6 stats that will make you think differently about study abroad
AFS-USA study abroad participant in Panama.
Myths, stereotypes, assumptions...whatever you want to call them, there are a lot misguided notions about study abroad. Inaccurate or outdated ideas about who it's for, how it benefits participants and how it relates to traditional education abound, making it difficult to get a clear picture of this unique experience. This is made all the more challenging by the fact that study abroad seems to be in a transitional phase, with new types of programs and impacts emerging all the time.
So to clear things up, here are 6 intriguing statistics that reflect today's study abroad realities:
...how much more likely you are to study abroad if you're a student in the Northeast
According to a 2013 NAFSA study of degree granting institutions (a.k.a. colleges and universities), students at Northeast schools have a much greater likelihood of going abroad than their peers in other parts of the country. The study also found that California had the sheer highest number of study abroad participants, and that D.C. had the highest percentage of participants relative to its student population.
These eye-opening numbers should tell you two things:
- If you’re a student anywhere else in this vast nation of ours – in high school or college - there’s a pretty good chance you’ll be setting yourself apart by saying ‘Yes’ to a year or semester abroad. And that's a good thing!
- If you’re a high school student eyeing that east coast college, you’d be wise to consider studying abroad before you submit your application. Clearly, schools in the Northeast tend to prioritize international experiences for their students. By taking the initiative to study abroad in high school, you’ll demonstrate that you share that priority and are motivated to make it happen.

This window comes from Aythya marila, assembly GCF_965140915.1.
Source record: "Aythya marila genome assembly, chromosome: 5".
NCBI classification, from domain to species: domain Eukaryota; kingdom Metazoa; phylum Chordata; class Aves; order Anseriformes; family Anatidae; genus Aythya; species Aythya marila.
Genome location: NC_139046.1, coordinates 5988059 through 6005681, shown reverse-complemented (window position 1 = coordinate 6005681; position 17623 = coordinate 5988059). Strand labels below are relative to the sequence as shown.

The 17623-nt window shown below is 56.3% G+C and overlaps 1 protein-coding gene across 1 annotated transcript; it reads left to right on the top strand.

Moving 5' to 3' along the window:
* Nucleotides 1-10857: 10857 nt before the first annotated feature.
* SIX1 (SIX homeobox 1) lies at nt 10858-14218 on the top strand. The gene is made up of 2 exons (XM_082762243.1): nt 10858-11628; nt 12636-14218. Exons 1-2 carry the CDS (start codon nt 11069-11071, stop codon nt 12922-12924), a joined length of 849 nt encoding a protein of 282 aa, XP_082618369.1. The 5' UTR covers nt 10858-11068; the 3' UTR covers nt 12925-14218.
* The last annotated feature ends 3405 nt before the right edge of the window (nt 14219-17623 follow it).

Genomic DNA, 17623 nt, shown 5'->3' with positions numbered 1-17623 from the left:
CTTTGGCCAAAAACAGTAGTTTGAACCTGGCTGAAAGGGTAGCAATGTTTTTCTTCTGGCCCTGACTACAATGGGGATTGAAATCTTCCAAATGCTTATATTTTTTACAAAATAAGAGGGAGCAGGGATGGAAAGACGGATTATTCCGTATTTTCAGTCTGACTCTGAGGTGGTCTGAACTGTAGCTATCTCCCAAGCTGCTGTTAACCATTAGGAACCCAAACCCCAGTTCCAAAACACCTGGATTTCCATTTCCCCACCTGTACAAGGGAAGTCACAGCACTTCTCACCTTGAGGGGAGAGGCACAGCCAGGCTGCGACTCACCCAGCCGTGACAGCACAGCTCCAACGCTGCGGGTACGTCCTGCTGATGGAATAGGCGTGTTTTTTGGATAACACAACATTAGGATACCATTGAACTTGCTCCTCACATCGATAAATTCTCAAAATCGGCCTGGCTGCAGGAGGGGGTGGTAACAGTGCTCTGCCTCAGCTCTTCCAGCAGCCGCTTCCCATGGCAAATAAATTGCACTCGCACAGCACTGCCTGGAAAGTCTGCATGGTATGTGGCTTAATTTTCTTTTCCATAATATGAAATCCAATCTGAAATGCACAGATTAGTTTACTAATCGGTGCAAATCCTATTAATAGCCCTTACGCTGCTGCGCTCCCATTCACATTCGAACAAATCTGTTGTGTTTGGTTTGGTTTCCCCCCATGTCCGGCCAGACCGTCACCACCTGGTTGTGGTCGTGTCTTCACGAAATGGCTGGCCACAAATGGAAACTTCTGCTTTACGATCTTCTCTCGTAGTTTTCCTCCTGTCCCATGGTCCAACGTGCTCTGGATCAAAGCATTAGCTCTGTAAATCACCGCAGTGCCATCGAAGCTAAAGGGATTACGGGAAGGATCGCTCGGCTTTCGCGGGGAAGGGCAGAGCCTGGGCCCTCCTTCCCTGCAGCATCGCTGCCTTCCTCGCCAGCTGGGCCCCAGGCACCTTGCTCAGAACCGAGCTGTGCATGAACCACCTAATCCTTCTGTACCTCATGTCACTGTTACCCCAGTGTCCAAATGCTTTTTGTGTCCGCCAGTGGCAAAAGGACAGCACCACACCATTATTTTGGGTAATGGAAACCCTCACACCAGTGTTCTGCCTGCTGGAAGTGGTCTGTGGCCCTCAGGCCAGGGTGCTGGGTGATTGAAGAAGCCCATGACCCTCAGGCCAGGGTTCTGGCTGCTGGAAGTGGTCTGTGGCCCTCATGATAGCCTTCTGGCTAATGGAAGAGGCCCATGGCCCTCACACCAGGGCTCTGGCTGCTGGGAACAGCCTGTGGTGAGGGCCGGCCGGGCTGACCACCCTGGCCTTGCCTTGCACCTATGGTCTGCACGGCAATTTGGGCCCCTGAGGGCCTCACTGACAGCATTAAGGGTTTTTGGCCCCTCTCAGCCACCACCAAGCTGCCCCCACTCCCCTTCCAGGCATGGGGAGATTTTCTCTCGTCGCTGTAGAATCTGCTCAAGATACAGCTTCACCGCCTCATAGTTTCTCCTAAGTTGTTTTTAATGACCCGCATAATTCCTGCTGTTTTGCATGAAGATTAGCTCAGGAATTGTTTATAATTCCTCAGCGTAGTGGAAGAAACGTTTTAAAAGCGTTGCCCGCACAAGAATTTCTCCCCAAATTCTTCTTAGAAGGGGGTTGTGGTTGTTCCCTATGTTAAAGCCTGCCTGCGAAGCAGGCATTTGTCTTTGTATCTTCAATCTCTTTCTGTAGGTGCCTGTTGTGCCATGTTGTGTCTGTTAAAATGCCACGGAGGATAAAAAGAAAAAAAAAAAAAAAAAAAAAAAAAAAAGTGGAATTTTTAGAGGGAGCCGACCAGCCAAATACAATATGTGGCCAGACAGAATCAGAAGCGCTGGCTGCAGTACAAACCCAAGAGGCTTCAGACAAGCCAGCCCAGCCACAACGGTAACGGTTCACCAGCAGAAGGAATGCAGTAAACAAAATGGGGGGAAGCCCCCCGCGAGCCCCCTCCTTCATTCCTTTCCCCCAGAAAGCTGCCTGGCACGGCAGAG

...the number of countries where the majority of U.S. students study abroad
Yep, as unbelievable as that sounds, the United Kingdom, Italy, Spain and France attract 40% of U.S. study abroad participants. While these incredible countries definitely live up to their appeal, there’s something wrong with this slanted picture - there’s an entire world out there, people! Ghana, China, Paraguay, Finland, Argentina, Costa Rica, Indonesia, Brazil…the list goes on.
Plus, there’s something to be said for spending time in more “off-the-beaten-path” destinations. Generally speaking, the farther you go outside your comfort zone, the more you reap the benefits of study abroad. A recent study found that new environments actually create new neuron patterns in the brain that allow you to become more confident, flexible and able to thrive in diverse settings. So don’t be afraid to dive into the totally unknown. Your brain will thank you.
The percentage of first-year Harvard Business School students who study abroad